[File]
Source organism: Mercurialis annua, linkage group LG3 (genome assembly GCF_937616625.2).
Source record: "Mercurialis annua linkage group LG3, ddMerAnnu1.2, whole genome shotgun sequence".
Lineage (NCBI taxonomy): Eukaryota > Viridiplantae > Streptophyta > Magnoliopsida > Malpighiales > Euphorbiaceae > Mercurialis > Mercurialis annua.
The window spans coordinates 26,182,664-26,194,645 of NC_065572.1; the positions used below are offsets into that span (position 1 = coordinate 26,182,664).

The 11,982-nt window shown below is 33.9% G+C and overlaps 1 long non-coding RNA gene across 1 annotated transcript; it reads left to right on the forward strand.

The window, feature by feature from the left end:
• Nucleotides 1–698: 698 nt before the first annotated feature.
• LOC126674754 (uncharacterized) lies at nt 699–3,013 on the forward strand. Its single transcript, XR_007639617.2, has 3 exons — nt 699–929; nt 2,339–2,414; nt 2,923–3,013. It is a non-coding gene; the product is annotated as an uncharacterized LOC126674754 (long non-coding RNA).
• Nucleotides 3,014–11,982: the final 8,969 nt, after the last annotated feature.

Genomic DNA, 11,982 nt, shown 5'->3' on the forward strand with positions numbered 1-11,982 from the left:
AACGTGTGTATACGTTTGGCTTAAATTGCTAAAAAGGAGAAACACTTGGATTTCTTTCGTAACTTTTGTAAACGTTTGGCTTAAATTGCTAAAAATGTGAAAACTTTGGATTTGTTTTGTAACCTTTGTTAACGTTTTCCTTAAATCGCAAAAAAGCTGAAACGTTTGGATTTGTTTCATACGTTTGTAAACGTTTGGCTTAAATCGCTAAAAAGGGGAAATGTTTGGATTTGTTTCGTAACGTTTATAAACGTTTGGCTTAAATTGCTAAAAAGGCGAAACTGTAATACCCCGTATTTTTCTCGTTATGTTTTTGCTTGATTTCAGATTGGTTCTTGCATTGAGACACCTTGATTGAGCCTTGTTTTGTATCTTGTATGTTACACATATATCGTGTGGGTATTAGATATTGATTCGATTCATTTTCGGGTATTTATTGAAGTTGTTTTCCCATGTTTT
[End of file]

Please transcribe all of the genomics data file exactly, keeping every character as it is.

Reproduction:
Source organism: Mercurialis annua, linkage group LG3 (genome assembly GCF_937616625.2).
Source record: "Mercurialis annua linkage group LG3, ddMerAnnu1.2, whole genome shotgun sequence".
Lineage (NCBI taxonomy): Eukaryota > Viridiplantae > Streptophyta > Magnoliopsida > Malpighiales > Euphorbiaceae > Mercurialis > Mercurialis annua.
The window spans coordinates 26,182,664-26,194,645 of NC_065572.1; the positions used below are offsets into that span (position 1 = coordinate 26,182,664).

The 11,982-nt window shown below is 33.9% G+C and overlaps 1 long non-coding RNA gene across 1 annotated transcript; it reads left to right on the forward strand.

The window, feature by feature from the left end:
• Nucleotides 1–698: 698 nt before the first annotated feature.
• LOC126674754 (uncharacterized) lies at nt 699–3,013 on the forward strand. Its single transcript, XR_007639617.2, has 3 exons — nt 699–929; nt 2,339–2,414; nt 2,923–3,013. It is a non-coding gene; the product is annotated as an uncharacterized LOC126674754 (long non-coding RNA).
• Nucleotides 3,014–11,982: the final 8,969 nt, after the last annotated feature.

Genomic DNA, 11,982 nt, shown 5'->3' on the forward strand with positions numbered 1-11,982 from the left:
AACGTGTGTATACGTTTGGCTTAAATTGCTAAAAAGGAGAAACACTTGGATTTCTTTCGTAACTTTTGTAAACGTTTGGCTTAAATTGCTAAAAATGTGAAAACTTTGGATTTGTTTTGTAACCTTTGTTAACGTTTTCCTTAAATCGCAAAAAAGCTGAAACGTTTGGATTTGTTTCATACGTTTGTAAACGTTTGGCTTAAATCGCTAAAAAGGGGAAATGTTTGGATTTGTTTCGTAACGTTTATAAACGTTTGGCTTAAATTGCTAAAAAGGCGAAACTGTAATACCCCGTATTTTTCTCGTTATGTTTTTGCTTGATTTCAGATTGGTTCTTGCATTGAGACACCTTGATTGAGCCTTGTTTTGTATCTTGTATGTTACACATATATCGTGTGGGTATTAGATATTGATTCGATTCATTTTCGGGTATTTATTGAAGTTGTTTTCCCATGTTTT